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Volume 11, issue 7
Atmos. Chem. Phys., 11, 3173–3194, 2011
© Author(s) 2011. This work is distributed under
the Creative Commons Attribution 3.0 License.

Special issue: POLARCAT (Polar Study using Aircraft, Remote Sensing, Surface...

Atmos. Chem. Phys., 11, 3173–3194, 2011
© Author(s) 2011. This work is distributed under
the Creative Commons Attribution 3.0 License.

Research article 04 Apr 2011

Research article | 04 Apr 2011

Multi-scale modeling study of the source contributions to near-surface ozone and sulfur oxides levels over California during the ARCTAS-CARB period

M. Huang1, G. R. Carmichael1, S. N. Spak1, B. Adhikary1,2, S. Kulkarni1, Y. Cheng1, C. Wei1, Y. Tang3, A. D'Allura4, P. O. Wennberg5, G. L. Huey6, J. E. Dibb7, J. L. Jimenez8, M. J. Cubison8, A. J. Weinheimer9, A. Kaduwela10, C. Cai10, M. Wong11, R. Bradley Pierce12, J. A. Al-Saadi13, D. G. Streets14, and Q. Zhang14 M. Huang et al.
  • 1Center for Global and Regional Environmental Research, University of Iowa, Iowa City, IA, USA
  • 2School of Engineering, Kathmandu University, Dhulikhel, Nepal
  • 3Meso-scale modeling, NOAA/NCEP/EMC, W/NP2, NOAA, Camp Springs, MD, USA
  • 4ARIANET Srl, Milano, Italy
  • 5Department of Environmental Science and Engineering and Division of Geological and Planetary Sciences, California Institute of Technology, Pasadena, CA, USA
  • 6School of Earth & Atmospheric Sciences, Geogia Institute of Technology, Atlanta, GA, USA
  • 7Institute for the Study of Earth, Oceans, and Space, University of New Hampshire, Durham, NH, USA
  • 8Department of Chemistry, University of Colorado, Boulder, CO, USA
  • 9NCAR, Boulder, CO, USA
  • 10California Air Resource Board, Sacramento, CA, USA
  • 11Department of Geography, The University of Maryland, College Park, MD, USA
  • 12NOAA/NESDIS, Madison, WI, USA
  • 13NASA Langley Research Center, Hampton, VA, USA
  • 14Argonne National Laboratory, Argonne, IL, USA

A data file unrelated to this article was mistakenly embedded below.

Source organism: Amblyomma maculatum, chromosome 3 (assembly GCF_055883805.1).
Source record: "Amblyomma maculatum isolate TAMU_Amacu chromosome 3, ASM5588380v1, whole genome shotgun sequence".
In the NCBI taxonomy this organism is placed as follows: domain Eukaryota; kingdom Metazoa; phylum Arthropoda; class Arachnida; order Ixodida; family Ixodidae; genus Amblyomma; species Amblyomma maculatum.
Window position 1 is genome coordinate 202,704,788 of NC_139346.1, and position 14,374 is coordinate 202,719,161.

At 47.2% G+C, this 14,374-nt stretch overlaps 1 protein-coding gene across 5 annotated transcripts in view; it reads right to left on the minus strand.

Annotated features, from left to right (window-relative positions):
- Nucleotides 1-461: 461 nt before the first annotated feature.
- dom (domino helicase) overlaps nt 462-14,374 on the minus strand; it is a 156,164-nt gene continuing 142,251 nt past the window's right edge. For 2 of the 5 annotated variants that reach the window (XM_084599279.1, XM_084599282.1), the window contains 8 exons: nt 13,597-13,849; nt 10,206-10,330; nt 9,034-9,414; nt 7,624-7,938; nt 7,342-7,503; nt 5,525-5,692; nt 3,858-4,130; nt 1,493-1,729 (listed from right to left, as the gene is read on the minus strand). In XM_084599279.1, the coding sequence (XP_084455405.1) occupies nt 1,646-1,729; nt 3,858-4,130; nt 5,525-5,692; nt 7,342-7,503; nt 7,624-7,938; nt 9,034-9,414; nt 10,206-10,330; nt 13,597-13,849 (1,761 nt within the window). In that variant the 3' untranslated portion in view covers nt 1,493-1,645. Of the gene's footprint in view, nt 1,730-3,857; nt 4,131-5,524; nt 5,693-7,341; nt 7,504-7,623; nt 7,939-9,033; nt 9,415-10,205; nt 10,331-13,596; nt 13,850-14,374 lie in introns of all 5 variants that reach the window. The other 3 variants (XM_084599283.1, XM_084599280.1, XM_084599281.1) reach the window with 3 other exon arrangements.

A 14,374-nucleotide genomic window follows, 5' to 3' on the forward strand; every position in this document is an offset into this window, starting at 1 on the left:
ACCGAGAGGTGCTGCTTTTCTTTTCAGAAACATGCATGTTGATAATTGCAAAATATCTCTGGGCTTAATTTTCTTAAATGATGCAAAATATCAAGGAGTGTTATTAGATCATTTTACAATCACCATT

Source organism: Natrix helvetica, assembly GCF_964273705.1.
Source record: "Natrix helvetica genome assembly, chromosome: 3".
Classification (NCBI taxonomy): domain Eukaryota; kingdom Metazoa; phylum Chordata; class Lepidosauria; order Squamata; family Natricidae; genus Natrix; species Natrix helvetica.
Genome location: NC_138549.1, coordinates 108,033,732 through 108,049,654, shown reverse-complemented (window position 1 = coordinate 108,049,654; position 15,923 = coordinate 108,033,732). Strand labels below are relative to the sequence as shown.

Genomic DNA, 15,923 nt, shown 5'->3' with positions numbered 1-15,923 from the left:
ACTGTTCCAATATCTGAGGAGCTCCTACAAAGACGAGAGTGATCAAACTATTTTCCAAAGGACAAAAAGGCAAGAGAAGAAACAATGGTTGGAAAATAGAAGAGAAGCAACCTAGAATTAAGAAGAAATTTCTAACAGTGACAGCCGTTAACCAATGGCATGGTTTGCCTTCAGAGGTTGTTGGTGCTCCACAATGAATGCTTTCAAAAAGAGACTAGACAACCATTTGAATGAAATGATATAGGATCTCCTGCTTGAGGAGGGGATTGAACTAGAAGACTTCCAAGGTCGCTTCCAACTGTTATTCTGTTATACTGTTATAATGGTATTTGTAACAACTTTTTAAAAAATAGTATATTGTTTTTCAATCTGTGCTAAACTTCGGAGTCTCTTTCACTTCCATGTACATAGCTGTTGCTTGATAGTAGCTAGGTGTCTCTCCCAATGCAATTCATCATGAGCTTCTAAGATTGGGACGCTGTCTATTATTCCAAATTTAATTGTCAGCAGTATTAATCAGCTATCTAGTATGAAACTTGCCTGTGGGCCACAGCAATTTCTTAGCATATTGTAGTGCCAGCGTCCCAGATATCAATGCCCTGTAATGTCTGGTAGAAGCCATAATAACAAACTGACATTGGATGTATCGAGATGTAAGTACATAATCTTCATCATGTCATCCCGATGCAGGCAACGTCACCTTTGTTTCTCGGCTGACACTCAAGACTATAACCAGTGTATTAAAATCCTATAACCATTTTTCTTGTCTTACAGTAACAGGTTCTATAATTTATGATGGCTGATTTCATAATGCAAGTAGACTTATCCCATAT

Abstract. Chronic high surface ozone (O3) levels and the increasing sulfur oxides (SOx = SO2+SO4) ambient concentrations over South Coast (SC) and other areas of California (CA) are affected by both local emissions and long-range transport. In this paper, multi-scale tracer, full-chemistry and adjoint simulations using the STEM atmospheric chemistry model are conducted to assess the contribution of local emission sourcesto SC O3 and to evaluate the impacts of transported sulfur and local emissions on the SC sulfur budgetduring the ARCTAS-CARB experiment period in 2008. Sensitivity simulations quantify contributions of biogenic and fire emissions to SC O3 levels. California biogenic and fire emissions contribute 3–4 ppb to near-surface O3 over SC, with larger contributions to other regions in CA. During a long-range transport event from Asia starting from 22 June, high SOx levels (up to ~0.7 ppb of SO2 and ~1.3 ppb of SO4) is observed above ~6 km, but they did not affect CA surface air quality. The elevated SOx observed at 1–4 km is estimated to enhance surface SOx over SC by ~0.25 ppb (upper limit) on ~24 June. The near-surface SOx levels over SC during the flight week are attributed mostly to local emissions. Two anthropogenic SOx emission inventories (EIs) from the California Air Resources Board (CARB) and the US Environmental Protection Agency (EPA) are compared and applied in 60 km and 12 km chemical transport simulations, and the results are compared withobservations. The CARB EI shows improvements over the National Emission Inventory (NEI) by EPA, but generally underestimates surface SC SOx by about a factor of two. Adjoint sensitivity analysis indicated that SO2 levels at 00:00 UTC (17:00 local time) at six SC surface sites were influenced by previous day maritime emissions over the ocean, the terrestrial emissions over nearby urban areas, and by transported SO2 from the north through both terrestrial and maritime areas. Overall maritime emissions contribute 10–70% of SO2 and 20–60% fine SO4 on-shore and over the most terrestrial areas, with contributions decreasing with in-land distance from the coast. Maritime emissions also modify the photochemical environment, shifting O3 production over coastal SC to more VOC-limited conditions. These suggest an important role for shipping emission controls in reducing fine particle and O3 concentrations in SC.

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